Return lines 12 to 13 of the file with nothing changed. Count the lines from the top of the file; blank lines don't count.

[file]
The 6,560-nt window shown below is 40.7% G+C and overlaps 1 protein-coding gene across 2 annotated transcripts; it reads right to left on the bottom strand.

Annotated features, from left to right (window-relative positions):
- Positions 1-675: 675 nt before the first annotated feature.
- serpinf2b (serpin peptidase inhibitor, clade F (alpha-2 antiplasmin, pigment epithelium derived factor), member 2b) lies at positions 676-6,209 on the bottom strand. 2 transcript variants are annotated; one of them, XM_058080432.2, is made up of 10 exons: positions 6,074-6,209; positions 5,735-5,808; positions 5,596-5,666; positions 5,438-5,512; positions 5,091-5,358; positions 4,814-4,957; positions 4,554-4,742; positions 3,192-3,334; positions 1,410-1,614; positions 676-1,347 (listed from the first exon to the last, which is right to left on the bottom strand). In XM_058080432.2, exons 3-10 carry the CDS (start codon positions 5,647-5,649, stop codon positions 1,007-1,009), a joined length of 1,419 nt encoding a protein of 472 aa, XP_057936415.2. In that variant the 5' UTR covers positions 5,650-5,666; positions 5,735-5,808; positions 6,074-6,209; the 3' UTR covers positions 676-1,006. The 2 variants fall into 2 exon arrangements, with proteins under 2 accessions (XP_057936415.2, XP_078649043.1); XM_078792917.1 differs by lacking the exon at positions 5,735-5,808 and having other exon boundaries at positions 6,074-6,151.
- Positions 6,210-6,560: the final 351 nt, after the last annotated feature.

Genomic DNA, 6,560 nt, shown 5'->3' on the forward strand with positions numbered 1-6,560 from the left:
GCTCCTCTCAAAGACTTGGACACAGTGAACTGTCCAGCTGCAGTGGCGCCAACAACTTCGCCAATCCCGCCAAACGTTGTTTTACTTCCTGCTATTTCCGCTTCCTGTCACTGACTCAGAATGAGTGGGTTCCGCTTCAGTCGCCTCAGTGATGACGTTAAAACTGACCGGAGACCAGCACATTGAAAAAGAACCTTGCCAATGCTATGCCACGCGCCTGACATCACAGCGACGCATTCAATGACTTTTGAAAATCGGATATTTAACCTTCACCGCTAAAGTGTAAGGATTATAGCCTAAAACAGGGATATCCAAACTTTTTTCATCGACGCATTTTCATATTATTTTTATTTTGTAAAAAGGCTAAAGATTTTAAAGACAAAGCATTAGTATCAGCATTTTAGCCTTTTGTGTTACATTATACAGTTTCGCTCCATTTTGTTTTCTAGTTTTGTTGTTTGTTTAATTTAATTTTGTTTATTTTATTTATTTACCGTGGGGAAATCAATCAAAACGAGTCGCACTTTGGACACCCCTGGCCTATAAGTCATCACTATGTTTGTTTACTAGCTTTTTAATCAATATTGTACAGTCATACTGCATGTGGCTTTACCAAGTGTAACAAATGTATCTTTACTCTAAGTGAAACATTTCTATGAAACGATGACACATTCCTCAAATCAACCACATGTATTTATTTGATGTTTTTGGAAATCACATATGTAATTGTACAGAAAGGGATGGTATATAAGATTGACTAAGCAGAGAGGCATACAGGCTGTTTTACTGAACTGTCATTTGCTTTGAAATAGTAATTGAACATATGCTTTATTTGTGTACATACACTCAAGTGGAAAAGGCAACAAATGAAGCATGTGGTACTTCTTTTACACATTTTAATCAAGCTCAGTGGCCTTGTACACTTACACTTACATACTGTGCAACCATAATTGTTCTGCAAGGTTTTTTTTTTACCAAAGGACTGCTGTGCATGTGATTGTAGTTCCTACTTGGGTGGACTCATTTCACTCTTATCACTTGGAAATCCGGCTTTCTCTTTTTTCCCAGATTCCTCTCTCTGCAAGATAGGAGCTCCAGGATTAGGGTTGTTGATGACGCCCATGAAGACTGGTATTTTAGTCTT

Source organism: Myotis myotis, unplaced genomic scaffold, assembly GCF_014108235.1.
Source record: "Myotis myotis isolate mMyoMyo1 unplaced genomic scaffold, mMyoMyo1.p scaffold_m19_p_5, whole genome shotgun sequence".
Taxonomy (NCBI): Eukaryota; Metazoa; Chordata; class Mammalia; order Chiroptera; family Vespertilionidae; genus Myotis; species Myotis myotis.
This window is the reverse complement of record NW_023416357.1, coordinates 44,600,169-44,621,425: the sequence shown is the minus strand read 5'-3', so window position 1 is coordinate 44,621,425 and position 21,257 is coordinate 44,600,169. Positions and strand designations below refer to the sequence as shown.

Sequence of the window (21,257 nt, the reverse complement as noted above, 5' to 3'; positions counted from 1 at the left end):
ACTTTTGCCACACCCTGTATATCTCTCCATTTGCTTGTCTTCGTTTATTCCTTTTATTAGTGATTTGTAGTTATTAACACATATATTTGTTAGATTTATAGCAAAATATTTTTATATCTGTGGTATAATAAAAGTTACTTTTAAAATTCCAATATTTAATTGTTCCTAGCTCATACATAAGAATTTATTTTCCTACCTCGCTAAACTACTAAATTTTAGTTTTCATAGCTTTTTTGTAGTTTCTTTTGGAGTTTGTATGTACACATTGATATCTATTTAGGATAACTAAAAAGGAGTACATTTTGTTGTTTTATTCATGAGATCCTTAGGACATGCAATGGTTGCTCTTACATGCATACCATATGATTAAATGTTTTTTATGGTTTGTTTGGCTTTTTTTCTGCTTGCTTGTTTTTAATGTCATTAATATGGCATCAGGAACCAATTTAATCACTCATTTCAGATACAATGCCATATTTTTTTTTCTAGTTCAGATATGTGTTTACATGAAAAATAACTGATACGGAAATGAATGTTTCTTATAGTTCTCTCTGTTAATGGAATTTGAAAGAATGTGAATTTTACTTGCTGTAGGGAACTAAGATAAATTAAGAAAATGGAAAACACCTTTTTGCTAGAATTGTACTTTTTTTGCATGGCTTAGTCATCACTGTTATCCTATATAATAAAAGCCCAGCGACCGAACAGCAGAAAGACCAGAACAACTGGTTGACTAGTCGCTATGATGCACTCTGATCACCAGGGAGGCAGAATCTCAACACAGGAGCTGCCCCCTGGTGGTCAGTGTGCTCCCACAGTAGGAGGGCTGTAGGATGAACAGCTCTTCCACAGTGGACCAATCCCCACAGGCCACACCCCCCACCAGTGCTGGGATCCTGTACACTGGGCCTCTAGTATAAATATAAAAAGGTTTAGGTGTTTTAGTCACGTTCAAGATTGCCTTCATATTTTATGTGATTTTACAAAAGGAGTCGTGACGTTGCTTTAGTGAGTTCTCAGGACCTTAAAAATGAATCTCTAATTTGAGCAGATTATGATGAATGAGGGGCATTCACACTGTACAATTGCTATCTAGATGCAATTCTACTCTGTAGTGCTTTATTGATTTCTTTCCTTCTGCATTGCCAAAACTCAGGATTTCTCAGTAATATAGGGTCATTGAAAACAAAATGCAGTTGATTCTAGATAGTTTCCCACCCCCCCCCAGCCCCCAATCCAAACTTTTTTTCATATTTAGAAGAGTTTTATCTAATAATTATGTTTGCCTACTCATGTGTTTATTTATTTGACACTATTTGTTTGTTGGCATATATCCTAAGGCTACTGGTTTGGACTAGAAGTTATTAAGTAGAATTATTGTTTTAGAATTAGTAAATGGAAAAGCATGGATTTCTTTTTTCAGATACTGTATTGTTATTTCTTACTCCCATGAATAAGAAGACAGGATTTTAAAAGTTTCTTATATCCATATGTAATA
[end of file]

Sequence of the window (21,257 nt, the reverse complement as noted above, 5' to 3'; positions counted from 1 at the left end):
ACTTTTGCCACACCCTGTATATCTCTCCATTTGCTTGTCTTCGTTTATTCCTTTTATTAGTGATTTGTAGTTATTAACACATATATTTGTTAGATTTATAGCAAAATATTTTTATATCTGTGGTATAATAAAAGTTACTTTTAAAATTCCAATATTTAATTGTTCCTAGCTCATACATAAGAATTTATTTTCCTACCTCGCTAAACTACTAAATTTTAGTTTTCATAGCTTTTTTGTAGTTTCTTTTGGAGTTTGTATGTACACATTGATATCTATTTAGGATAACTAAAAAGGAGTACATTTTGTTGTTTTATTCATGAGATCCTTAGGACATGCAATGGTTGCTCTTACATGCATACCATATGATTAAATGTTTTTTATGGTTTGTTTGGCTTTTTTTCTGCTTGCTTGTTTTTAATGTCATTAATATGGCATCAGGAACCAATTTAATCACTCATTTCAGATACAATGCCATATTTTTTTTTCTAGTTCAGATATGTGTTTACATGAAAAATAACTGATACGGAAATGAATGTTTCTTATAGTTCTCTCTGTTAATGGAATTTGAAAGAATGTGAATTTTACTTGCTGTAGGGAACTAAGATAAATTAAGAAAATGGAAAACACCTTTTTGCTAGAATTGTACTTTTTTTGCATGGCTTAGTCATCACTGTTATCCTATATAATAAAAGCCCAGCGACCGAACAGCAGAAAGACCAGAACAACTGGTTGACTAGTCGCTATGATGCACTCTGATCACCAGGGAGGCAGAATCTCAACACAGGAGCTGCCCCCTGGTGGTCAGTGTGCTCCCACAGTAGGAGGGCTGTAGGATGAACAGCTCTTCCACAGTGGACCAATCCCCACAGGCCACACCCCCCACCAGTGCTGGGATCCTGTACACTGGGCCTCTAGTATAAATATAAAAAGGTTTAGGTGTTTTAGTCACGTTCAAGATTGCCTTCATATTTTATGTGATTTTACAAAAGGAGTCGTGACGTTGCTTTAGTGAGTTCTCAGGACCTTAAAAATGAATCTCTAATTTGAGCAGATTATGATGAATGAGGGGCATTCACACTGTACAATTGCTATCTAGATGCAATTCTACTCTGTAGTGCTTTATTGATTTCTTTCCTTCTGCATTGCCAAAACTCAGGATTTCTCAGTAATATAGGGTCATTGAAAACAAAATGCAGTTGATTCTAGATAGTTTCCCACCCCCCCCCAGCCCCCAATCCAAACTTTTTTTCATATTTAGAAGAGTTTTATCTAATAATTATGTTTGCCTACTCATGTGTTTATTTATTTGACACTATTTGTTTGTTGGCATATATCCTAAGGCTACTGGTTTGGACTAGAAGTTATTAAGTAGAATTATTGTTTTAGAATTAGTAAATGGAAAAGCATGGATTTCTTTTTTCAGATACTGTATTGTTATTTCTTACTCCCATGAATAAGAAGACAGGATTTTAAAAGTTTCTTATATCCATATGTAATA